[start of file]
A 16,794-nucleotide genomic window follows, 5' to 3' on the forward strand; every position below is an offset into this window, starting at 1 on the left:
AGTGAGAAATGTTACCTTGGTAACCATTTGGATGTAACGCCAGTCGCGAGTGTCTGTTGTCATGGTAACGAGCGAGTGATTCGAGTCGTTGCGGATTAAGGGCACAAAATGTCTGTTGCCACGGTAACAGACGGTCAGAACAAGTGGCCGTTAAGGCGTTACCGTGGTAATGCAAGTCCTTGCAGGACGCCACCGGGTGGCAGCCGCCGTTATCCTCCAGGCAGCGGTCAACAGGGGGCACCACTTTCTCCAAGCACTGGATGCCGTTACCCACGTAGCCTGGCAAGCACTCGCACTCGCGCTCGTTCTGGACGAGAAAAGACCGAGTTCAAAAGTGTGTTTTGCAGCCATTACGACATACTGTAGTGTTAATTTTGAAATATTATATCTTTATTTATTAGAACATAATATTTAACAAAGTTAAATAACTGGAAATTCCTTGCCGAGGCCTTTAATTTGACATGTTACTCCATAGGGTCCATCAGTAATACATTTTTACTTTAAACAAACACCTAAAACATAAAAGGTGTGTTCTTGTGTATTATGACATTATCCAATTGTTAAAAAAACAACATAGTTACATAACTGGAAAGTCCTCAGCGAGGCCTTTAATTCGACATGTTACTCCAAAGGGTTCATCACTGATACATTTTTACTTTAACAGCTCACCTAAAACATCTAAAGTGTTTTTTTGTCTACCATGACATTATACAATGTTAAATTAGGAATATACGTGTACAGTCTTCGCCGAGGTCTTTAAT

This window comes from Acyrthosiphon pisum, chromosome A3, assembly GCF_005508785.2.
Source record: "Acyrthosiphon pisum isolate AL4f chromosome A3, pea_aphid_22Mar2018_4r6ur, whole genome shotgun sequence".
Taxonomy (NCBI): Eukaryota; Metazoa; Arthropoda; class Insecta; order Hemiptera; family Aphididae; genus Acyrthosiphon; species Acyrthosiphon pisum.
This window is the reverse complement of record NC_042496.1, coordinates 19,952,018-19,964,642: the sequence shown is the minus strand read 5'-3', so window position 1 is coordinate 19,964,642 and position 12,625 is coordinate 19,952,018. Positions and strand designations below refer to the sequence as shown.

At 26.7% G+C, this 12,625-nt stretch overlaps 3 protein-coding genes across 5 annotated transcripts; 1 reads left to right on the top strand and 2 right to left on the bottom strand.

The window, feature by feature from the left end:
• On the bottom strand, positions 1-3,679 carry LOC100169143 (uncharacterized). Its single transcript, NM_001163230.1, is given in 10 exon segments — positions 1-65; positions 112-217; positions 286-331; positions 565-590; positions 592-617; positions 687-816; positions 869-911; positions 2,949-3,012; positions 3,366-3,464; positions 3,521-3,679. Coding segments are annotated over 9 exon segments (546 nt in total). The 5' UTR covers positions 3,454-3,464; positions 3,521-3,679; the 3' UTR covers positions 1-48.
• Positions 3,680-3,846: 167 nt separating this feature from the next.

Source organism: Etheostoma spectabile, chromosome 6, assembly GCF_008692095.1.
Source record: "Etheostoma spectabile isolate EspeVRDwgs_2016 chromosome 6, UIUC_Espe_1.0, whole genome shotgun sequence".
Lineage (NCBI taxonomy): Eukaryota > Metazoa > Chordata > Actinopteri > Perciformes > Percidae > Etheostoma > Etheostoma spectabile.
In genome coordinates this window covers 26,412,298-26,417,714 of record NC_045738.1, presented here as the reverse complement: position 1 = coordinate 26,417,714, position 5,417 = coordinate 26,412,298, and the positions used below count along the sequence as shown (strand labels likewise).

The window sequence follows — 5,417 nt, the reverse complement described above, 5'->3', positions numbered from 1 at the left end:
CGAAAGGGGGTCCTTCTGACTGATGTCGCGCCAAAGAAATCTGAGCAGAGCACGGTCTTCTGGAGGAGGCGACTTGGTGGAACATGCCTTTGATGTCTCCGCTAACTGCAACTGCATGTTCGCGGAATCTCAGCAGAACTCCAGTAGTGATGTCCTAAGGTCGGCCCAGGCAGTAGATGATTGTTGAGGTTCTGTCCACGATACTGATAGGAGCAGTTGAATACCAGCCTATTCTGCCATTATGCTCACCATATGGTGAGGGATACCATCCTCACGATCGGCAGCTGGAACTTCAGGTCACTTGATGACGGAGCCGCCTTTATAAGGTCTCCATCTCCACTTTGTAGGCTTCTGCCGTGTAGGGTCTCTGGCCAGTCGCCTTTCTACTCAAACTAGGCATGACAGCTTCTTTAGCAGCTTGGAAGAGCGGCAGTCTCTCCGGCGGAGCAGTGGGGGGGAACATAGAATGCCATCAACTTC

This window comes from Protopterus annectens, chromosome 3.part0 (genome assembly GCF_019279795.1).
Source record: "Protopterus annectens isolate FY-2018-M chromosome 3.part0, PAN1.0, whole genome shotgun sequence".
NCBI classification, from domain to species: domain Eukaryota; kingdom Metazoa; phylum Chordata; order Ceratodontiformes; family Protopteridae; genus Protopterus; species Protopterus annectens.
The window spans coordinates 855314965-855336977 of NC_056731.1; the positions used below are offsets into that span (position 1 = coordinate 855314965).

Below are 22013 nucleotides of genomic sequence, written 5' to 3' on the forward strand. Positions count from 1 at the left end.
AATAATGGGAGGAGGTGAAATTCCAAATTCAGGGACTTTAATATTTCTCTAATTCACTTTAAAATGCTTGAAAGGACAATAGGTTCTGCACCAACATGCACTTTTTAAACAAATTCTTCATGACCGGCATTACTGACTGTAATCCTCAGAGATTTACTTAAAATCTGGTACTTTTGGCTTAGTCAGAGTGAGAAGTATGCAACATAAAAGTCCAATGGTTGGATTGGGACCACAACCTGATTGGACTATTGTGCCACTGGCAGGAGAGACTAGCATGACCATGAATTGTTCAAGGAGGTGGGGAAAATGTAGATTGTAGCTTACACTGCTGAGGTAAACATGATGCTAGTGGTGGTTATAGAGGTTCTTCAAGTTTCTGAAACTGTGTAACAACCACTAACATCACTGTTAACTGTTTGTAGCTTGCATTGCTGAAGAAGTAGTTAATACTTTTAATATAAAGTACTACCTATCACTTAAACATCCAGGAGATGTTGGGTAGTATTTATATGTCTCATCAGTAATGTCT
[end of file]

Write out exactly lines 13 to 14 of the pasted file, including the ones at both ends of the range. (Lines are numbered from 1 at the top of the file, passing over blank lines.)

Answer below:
Lineage (NCBI taxonomy): Eukaryota > Metazoa > Chordata > Actinopteri > Perciformes > Percidae > Etheostoma > Etheostoma spectabile.
In genome coordinates this window covers 26,412,298-26,417,714 of record NC_045738.1, presented here as the reverse complement: position 1 = coordinate 26,417,714, position 5,417 = coordinate 26,412,298, and the positions used below count along the sequence as shown (strand labels likewise).